Clockwise from top left: Quimby’s Bookstore; Monique Meloche Gallery; Asrai Garden; a dish from The Savoy

The always edgy neighborhood is still home to iconic shops (Reckless Records, Myopic Books) and infamous rock clubs, but these veterans now share the sidewalk with some exciting newcomers. Sasha Hodges of the vintage boutique Kokorokoko says that while national retail chains also call Wicker Park home, “they’re sprinkled together with businesses like ours, so it still has an urban flavor. It’s a good mix.”

[1] Come for the smells—from flowers to soaps and candles—and stay for the artisanal housewares at Elizabeth Kitchen’s floral shop, which is sprinkled with hand-sewn art objects and faux taxidermy busts. 1935 W. North Ave., 773-782-0680,

[2] Designed by the same team that turned a former bank vault into the Bedford cocktail lounge in April 2011, this weeks-old southern-tinged resto is heavy on the sweet corn and fried green tomatoes. 1700 W. Division St.,

Small Wicker Park map
Click to view the full map.

[3] With games ranging from 1978’s Space Invaders to 1992’s Street Fighter II, this four-month-old arcade features electronic childhood memorabilia from nearly every generation of its drinking-age clientele. 1366 N. Milwaukee Ave., 773-697-7922,

[4] You can still find JanSport fanny packs and pogs at this ’90s-themed vintage shop. after September’s expansion, owners Sasha Hodges and Ross Kelly now have four times as much floor space to stock with funky-patterned street wear from ocean pacific, Body Glove, and Cross Colours. 1323 N. Milwaukee Ave., 773-252-6996,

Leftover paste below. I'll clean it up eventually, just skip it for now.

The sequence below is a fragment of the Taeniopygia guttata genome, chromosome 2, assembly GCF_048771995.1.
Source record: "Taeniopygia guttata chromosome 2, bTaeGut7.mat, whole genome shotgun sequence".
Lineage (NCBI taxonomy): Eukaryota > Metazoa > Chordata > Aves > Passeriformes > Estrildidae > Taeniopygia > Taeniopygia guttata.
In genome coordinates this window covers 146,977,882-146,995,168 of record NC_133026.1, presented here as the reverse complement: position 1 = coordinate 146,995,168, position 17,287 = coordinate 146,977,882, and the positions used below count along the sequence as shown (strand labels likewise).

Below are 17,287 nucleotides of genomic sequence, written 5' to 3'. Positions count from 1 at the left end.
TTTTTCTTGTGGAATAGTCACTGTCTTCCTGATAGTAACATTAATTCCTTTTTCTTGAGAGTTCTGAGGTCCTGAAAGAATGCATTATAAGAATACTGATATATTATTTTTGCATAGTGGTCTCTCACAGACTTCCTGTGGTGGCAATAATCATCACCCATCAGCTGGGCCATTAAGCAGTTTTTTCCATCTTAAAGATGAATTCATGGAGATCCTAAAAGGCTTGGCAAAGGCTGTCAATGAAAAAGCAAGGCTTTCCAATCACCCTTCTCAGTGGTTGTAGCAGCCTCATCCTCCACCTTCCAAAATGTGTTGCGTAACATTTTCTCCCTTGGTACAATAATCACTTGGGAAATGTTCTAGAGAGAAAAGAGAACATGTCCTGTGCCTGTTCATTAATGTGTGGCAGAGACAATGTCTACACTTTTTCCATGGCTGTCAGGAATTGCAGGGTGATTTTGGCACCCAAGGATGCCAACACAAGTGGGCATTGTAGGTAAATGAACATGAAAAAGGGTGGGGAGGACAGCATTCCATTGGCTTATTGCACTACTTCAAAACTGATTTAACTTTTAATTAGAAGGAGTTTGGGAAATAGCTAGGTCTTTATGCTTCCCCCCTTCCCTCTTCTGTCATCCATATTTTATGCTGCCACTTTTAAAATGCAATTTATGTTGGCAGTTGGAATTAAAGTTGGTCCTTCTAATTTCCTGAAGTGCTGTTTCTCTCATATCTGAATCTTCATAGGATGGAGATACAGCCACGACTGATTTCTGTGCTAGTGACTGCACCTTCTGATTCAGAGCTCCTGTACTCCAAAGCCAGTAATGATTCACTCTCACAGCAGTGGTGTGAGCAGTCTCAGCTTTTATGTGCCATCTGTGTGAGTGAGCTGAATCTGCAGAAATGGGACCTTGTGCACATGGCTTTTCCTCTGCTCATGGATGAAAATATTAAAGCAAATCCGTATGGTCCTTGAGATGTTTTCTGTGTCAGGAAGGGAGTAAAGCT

[5] October marks the second anniversary of optician Coyote Degroot’s eyewear studio, which specializes in contemporary and never-worn vintage frames ($75 to $350) from as far back as the 1900s. 1104 N. Ashland Ave., 773-957-4733,

[6] Illinois artist Joel Ross was the first to exhibit at this gallery when it opened on Fulton Market in 2001. He returns to Meloche’s new space with collaborator Jason Creps to show Alleys and Parking Lots, largescale photographs with integrated signage (through October 27). 2154 W. Division St., 773-252-0299,

An ice cream sandwich from The Purple Cow
A treat from The Purple Cow

[7] A haven for lovers of handmade zines and rare comics since 1991, this indie institution carries thousands of quirky titles, from the practical (Soup and Bread Cookbook) to the conceptual (The Sylvia Plath Cookbook). 1854 W. North Ave., 773-342-0910,

[8] With its walkup window and sidewalk picnic tables, this family-owned ice-cream parlor has been sweetening Division street with its 20-plus flavors and housemade cheese and caramel corn since it relocated from Uptown in July. 1740 W. Division St., 773-697-9252

[9] this new nautical-themed seafood restaurant is smooth sailing in the front (raw bar) and party boat in the back (1920s lounge and smoking patio). the absinthe-happy bar boasts 14 signature cocktails alongside specialty beers and ciders. 1408 N. Milwaukee Ave., 773-698-6925,

The famed Coyote Art Festival, showcasing works from more than 100 painters, sculptors, and other artists, returns to the Flat Iron Arts Building September 28 to 30 (1579 N. Milwaukee Ave., 312-550-4166, . . . . Performance art takes over the streets every Friday night through October 12 at Out of Site Chicago (for locations, . . . Jackson Junge Gallery hosts neighborhood street artists in Off the Streets, October 1 to 28, with an opening reception October 12 (1389 N. Milwaukee Ave., 773-227-7900,

The Renegade Craft Fair Holiday Market returns December 1 and 2 at the field house in Pulaski Park (1419 W. Blackhawk St., . . . Lettuce Entertain You starts construction of two new restaurants this fall (1815 W. Division St.).


Photography: Travis Roozée